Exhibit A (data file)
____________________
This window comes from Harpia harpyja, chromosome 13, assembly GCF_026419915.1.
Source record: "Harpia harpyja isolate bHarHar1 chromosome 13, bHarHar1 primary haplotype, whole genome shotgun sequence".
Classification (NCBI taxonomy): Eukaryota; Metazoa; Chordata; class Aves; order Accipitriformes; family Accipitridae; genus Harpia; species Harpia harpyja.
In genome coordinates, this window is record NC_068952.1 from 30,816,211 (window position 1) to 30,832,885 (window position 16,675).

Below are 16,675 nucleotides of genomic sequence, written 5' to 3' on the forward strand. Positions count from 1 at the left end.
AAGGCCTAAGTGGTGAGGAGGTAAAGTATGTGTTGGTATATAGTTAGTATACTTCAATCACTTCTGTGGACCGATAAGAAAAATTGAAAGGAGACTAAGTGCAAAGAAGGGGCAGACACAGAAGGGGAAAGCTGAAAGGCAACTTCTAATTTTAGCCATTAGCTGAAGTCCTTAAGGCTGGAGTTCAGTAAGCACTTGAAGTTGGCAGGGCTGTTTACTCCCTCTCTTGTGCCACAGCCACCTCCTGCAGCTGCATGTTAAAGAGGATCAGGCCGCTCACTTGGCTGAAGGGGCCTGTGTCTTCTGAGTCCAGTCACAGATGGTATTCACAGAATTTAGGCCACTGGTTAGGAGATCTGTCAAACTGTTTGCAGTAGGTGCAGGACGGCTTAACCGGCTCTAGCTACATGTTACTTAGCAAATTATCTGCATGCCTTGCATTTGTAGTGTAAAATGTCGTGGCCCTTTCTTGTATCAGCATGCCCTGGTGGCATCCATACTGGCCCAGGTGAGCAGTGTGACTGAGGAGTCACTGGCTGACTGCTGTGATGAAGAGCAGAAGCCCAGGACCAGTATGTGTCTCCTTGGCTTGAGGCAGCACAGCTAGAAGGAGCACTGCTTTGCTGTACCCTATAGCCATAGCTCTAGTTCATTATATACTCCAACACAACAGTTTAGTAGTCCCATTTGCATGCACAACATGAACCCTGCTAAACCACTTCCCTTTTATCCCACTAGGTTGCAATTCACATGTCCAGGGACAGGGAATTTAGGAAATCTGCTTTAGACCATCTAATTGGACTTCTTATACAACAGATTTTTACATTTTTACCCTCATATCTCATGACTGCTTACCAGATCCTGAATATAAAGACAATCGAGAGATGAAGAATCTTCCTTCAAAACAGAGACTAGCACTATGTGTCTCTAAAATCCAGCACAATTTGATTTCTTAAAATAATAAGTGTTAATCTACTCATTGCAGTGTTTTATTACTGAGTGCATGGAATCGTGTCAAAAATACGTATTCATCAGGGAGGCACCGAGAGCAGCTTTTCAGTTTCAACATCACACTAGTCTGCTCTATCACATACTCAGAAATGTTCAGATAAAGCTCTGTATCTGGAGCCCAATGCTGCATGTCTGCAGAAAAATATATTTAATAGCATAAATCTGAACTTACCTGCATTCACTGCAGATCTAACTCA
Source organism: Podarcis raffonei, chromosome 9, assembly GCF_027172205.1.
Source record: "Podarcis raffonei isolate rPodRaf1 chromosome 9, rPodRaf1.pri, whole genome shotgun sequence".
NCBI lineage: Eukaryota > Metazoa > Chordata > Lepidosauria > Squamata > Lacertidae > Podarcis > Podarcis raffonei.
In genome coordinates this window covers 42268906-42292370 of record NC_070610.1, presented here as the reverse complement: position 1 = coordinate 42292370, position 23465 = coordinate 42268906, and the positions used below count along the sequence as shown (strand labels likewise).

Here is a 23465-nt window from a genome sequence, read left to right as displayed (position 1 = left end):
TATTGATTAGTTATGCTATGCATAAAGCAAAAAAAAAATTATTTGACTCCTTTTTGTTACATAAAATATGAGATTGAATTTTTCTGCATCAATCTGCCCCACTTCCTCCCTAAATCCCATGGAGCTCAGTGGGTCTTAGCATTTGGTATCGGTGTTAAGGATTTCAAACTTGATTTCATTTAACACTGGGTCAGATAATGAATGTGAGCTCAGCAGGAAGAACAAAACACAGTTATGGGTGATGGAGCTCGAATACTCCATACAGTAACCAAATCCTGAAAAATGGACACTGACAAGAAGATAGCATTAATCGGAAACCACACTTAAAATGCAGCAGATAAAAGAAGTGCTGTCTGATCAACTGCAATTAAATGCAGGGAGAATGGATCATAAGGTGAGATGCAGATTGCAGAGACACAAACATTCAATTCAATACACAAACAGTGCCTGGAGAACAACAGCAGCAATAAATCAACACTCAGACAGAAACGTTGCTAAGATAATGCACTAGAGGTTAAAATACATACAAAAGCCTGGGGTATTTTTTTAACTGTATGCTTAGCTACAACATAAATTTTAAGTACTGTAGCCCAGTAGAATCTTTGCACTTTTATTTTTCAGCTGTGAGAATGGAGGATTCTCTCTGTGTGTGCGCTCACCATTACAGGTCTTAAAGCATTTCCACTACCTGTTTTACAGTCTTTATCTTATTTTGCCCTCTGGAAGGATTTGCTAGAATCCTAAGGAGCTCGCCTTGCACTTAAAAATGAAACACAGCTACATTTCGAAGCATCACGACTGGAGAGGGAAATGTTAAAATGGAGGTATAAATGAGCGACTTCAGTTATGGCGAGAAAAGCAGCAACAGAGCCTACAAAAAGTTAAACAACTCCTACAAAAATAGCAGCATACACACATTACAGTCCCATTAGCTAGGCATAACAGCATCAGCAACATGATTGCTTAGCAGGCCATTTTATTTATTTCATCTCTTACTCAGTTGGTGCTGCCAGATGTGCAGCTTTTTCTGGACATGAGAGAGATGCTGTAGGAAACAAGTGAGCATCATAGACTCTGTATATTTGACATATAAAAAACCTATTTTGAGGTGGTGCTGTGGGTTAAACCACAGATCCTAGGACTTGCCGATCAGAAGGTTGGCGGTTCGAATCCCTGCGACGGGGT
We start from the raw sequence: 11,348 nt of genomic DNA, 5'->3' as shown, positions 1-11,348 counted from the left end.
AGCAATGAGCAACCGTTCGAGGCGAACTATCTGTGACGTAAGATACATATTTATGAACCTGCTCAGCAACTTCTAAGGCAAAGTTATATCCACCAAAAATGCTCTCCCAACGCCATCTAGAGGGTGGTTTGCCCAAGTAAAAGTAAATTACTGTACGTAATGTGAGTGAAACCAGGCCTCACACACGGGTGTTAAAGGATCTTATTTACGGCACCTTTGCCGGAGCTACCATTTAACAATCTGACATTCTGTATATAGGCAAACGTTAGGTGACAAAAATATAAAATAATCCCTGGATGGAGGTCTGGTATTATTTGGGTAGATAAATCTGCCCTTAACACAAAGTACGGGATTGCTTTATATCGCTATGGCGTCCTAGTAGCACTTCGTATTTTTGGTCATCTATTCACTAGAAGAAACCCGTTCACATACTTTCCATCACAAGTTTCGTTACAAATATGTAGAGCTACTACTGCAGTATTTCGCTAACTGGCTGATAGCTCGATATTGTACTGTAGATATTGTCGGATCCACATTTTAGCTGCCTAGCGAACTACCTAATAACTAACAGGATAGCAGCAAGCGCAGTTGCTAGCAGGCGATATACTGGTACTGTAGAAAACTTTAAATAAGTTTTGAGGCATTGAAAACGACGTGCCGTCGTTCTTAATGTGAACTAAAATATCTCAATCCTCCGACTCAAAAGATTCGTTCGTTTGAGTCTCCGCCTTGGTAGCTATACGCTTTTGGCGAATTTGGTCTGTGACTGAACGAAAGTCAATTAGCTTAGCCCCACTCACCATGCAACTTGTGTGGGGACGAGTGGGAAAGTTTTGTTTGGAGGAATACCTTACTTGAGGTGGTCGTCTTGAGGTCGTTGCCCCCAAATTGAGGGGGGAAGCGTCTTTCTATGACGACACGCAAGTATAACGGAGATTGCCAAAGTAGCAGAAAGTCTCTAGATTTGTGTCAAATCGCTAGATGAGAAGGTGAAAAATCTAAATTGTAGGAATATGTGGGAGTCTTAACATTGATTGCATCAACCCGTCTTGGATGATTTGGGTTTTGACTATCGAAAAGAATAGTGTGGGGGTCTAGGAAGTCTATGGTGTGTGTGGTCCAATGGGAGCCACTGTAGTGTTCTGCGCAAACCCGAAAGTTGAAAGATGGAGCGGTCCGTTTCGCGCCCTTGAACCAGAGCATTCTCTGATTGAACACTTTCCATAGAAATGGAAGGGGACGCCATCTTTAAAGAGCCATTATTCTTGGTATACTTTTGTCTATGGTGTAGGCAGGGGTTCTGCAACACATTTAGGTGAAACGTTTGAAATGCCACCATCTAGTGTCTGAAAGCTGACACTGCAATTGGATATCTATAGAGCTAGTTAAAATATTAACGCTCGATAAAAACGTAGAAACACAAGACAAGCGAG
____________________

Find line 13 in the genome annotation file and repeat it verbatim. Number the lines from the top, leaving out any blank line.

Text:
We start from the raw sequence: 11,348 nt of genomic DNA, 5'->3' as shown, positions 1-11,348 counted from the left end.